The first step in the unwritten instruction book on how to salvage a bad season is to fire the coach. The Kings did that after they won four of their first 13 games and ranked last in the NHL in points, goals scored and goal differential.
If step No. 1 doesn’t work — and it has had no appreciable effect — proceed to step No. 2, which is to make a significant trade. On Wednesday, the morning after a shudderingly bad loss, they announced a deal whose impact goes beyond exchanging one disappointing winger for another. “I think enough messages have been sent around here where we’ve got to wake up,” Anze Kopitar said.
Consider this a thunderous alarm for a team whose speed has been limited to its slide toward oblivion. Sending unproductive Tanner Pearson to Pittsburgh for swift Carl Hagelin gives the Kings future salary-cap space — Pearson has this season and two more at a cap hit of $3.75 million, while Hagelin’s contract is up after this season — and it brings the plodding Kings much-needed speed. Above all, trading a player they’d nurtured and once considered a future leader, a player who contributed to their 2014 Stanley Cup championship, signaled no one is safe. And no one should be.
They’ve tried Steps 1 and 2. What’s next?
“We win some hockey games,” defenseman Drew Doughty said.
There’s an idea.
“This is the most embarrassing thing I’ve ever had to deal with in my hockey career, that all of us have had to deal with in our hockey career,” Doughty said Wednesday. “You want to put a finger on it and you want to know exactly why this is happening but it’s hard to figure out. It has to come from within. We can’t be waiting for guys to make it happen. We can’t all be looking at Kopi for him to take the reins and take it over. We all need to individually pick it up ourselves and one by one we need to go out there and do exactly what we’re supposed to do and not wait for other guys to do it for us.
“We’ve got to take the bull by the horns and do it ourselves. And that’s the biggest problem I see with our team right now.”
He acknowledged he has been part of the problem, not the solution. “Even myself, I’m going out there, I’ve been frickin’ minus almost every game, it seems like, whether it’s an empty net or whatever it may be. I’m going out there thinking, ‘Don’t get scored on. Don’t get scored on,’ ” he said. “And when you think that way, the bad things happen. So you’ve got to start thinking positive, and I know it’s hard to think positive when we’re losing like this, but that’s just the bottom line. When you think negative, negative things happen.”
So much has gone so wrong that it’s almost impossible to list it all.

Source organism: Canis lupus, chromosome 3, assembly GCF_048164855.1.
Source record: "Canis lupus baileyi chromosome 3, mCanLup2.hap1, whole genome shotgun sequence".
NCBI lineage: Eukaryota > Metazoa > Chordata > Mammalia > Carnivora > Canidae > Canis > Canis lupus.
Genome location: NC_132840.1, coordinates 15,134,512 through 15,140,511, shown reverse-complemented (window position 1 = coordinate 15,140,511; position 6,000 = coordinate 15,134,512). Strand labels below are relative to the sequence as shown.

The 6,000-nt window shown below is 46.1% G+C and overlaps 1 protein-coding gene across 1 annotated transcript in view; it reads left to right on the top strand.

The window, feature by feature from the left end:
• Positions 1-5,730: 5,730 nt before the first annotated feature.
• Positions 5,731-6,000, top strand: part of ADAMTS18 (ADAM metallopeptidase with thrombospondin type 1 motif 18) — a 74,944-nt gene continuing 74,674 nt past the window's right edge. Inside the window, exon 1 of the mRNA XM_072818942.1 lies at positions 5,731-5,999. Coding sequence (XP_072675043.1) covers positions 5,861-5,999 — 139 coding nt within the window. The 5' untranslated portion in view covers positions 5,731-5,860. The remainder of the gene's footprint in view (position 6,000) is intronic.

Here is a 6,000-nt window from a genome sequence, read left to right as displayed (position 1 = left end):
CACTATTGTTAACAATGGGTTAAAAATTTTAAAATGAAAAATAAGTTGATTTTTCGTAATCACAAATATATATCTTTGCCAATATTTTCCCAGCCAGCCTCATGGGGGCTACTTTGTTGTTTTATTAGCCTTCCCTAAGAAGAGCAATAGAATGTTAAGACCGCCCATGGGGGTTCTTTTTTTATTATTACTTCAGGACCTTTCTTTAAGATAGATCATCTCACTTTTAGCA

The Kings knew scoring again would be a problem, but they hoped their lack of speed could be minimized by speeding up their tempo. That hasn’t worked. Their defense has struggled, too, surprising because they won the Jennings Trophy last season, awarded to the goaltender or goalies on the team that gives up the fewest goals. Goaltending hasn’t been an issue: Jack Campbell played well after Jonathan Quick underwent knee surgery, and neither Peter Budaj nor rookie Cal Petersen was to blame for the 5-1 shellacking Toronto inflicted on the Kings on Tuesday.
What’s missing can’t be quantified with advanced or basic statistics.
When Willie Desjardins was appointed the Kings’ interim coach he said he knew their veteran players from having coached against them while with Vancouver. “I know how hard they were to play against. That was a team that when they turned it up, they were so hard to stop,” he said.
They’re not that team anymore. “When I used to go to these All-Star games and these Team Canada things, every time I would go in there, guys would just come up to me and be like, ‘God, I hate playing your team. I absolutely hate playing your team,’ ” Doughty said. “For one, we were always physical. We were in your face. We worked as hard as we possibly can and we gave their star players nothing. When we shut down star players and don’t give them opportunities they get frustrated with themselves and they don’t perform their best way.
“I haven’t heard other players talk about our team like that in two or three years. We need to get back to that. Yeah, we don’t have the same guys but we have the same core and we know how those older guys used to do it, so we can teach these young guys how to do it and they’ve just got to go out there and do it.”
Step 1 hasn’t done much. The impact of Step 2 won’t be apparent until Hagelin gets acclimated in a good spot. Step 3 would be a total breakup, a challenging task given the lucrative contracts — some with no-move or no-trade clauses — many players got for their Cup efforts. Center Jeff Carter isn’t ready for that. “There’s a lot of hockey left,” he said. “You look at our division, yeah, we have 11 points, but we turn things around here quickly and I believe that we can be right back in there, in our division."